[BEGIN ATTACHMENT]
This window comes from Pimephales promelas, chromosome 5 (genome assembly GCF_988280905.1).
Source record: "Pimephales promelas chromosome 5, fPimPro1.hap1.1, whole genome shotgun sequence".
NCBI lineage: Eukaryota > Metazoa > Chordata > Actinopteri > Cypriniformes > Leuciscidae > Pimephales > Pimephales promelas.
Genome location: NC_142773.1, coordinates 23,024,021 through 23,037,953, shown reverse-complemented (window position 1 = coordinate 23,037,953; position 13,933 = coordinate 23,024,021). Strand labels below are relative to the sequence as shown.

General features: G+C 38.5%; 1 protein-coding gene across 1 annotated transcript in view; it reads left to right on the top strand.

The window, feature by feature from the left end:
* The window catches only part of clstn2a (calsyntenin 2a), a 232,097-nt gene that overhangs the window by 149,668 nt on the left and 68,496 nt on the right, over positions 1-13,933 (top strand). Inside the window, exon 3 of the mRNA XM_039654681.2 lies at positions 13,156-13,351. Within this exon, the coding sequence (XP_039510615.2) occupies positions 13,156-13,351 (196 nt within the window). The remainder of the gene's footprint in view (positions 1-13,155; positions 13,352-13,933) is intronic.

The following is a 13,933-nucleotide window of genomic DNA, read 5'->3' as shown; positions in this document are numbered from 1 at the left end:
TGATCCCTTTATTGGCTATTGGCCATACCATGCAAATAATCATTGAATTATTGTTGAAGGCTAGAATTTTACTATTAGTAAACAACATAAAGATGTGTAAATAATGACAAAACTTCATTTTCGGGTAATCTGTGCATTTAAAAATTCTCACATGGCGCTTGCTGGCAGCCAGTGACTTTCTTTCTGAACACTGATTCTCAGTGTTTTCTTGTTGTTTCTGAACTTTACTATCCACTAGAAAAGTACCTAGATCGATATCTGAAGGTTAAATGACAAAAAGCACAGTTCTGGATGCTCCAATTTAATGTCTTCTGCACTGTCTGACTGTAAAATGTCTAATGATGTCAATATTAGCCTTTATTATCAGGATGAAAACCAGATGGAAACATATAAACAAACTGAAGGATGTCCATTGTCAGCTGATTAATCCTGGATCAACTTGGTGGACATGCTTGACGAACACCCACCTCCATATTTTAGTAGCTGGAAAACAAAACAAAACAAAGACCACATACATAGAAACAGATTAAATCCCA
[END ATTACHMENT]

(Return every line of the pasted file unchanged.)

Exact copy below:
This window comes from Pimephales promelas, chromosome 5 (genome assembly GCF_988280905.1).
Source record: "Pimephales promelas chromosome 5, fPimPro1.hap1.1, whole genome shotgun sequence".
NCBI lineage: Eukaryota > Metazoa > Chordata > Actinopteri > Cypriniformes > Leuciscidae > Pimephales > Pimephales promelas.
Genome location: NC_142773.1, coordinates 23,024,021 through 23,037,953, shown reverse-complemented (window position 1 = coordinate 23,037,953; position 13,933 = coordinate 23,024,021). Strand labels below are relative to the sequence as shown.

General features: G+C 38.5%; 1 protein-coding gene across 1 annotated transcript in view; it reads left to right on the top strand.

The window, feature by feature from the left end:
* The window catches only part of clstn2a (calsyntenin 2a), a 232,097-nt gene that overhangs the window by 149,668 nt on the left and 68,496 nt on the right, over positions 1-13,933 (top strand). Inside the window, exon 3 of the mRNA XM_039654681.2 lies at positions 13,156-13,351. Within this exon, the coding sequence (XP_039510615.2) occupies positions 13,156-13,351 (196 nt within the window). The remainder of the gene's footprint in view (positions 1-13,155; positions 13,352-13,933) is intronic.

The following is a 13,933-nucleotide window of genomic DNA, read 5'->3' as shown; positions in this document are numbered from 1 at the left end:
TGATCCCTTTATTGGCTATTGGCCATACCATGCAAATAATCATTGAATTATTGTTGAAGGCTAGAATTTTACTATTAGTAAACAACATAAAGATGTGTAAATAATGACAAAACTTCATTTTCGGGTAATCTGTGCATTTAAAAATTCTCACATGGCGCTTGCTGGCAGCCAGTGACTTTCTTTCTGAACACTGATTCTCAGTGTTTTCTTGTTGTTTCTGAACTTTACTATCCACTAGAAAAGTACCTAGATCGATATCTGAAGGTTAAATGACAAAAAGCACAGTTCTGGATGCTCCAATTTAATGTCTTCTGCACTGTCTGACTGTAAAATGTCTAATGATGTCAATATTAGCCTTTATTATCAGGATGAAAACCAGATGGAAACATATAAACAAACTGAAGGATGTCCATTGTCAGCTGATTAATCCTGGATCAACTTGGTGGACATGCTTGACGAACACCCACCTCCATATTTTAGTAGCTGGAAAACAAAACAAAACAAAGACCACATACATAGAAACAGATTAAATCCCA